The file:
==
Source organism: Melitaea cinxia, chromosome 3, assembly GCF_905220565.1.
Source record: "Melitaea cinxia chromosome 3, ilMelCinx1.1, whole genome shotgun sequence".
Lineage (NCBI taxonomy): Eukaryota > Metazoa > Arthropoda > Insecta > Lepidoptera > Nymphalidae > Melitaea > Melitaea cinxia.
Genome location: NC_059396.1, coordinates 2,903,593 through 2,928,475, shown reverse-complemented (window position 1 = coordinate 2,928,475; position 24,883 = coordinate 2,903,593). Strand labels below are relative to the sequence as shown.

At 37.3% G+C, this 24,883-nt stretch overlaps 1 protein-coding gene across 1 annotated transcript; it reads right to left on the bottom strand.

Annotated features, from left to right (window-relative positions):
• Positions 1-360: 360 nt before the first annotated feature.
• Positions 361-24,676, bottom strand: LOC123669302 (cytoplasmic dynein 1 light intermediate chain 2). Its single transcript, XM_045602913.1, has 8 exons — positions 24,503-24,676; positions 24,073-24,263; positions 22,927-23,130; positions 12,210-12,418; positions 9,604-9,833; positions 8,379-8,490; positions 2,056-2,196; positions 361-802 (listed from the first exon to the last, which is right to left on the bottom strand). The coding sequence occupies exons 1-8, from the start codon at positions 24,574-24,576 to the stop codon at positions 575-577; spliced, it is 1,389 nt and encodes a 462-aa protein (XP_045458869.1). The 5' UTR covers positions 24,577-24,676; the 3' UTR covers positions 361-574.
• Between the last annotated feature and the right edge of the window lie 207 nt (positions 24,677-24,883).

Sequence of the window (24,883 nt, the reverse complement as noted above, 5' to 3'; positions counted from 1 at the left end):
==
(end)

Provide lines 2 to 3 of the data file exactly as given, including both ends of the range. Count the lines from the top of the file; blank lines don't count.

Source record: "Melitaea cinxia chromosome 3, ilMelCinx1.1, whole genome shotgun sequence".
Lineage (NCBI taxonomy): Eukaryota > Metazoa > Arthropoda > Insecta > Lepidoptera > Nymphalidae > Melitaea > Melitaea cinxia.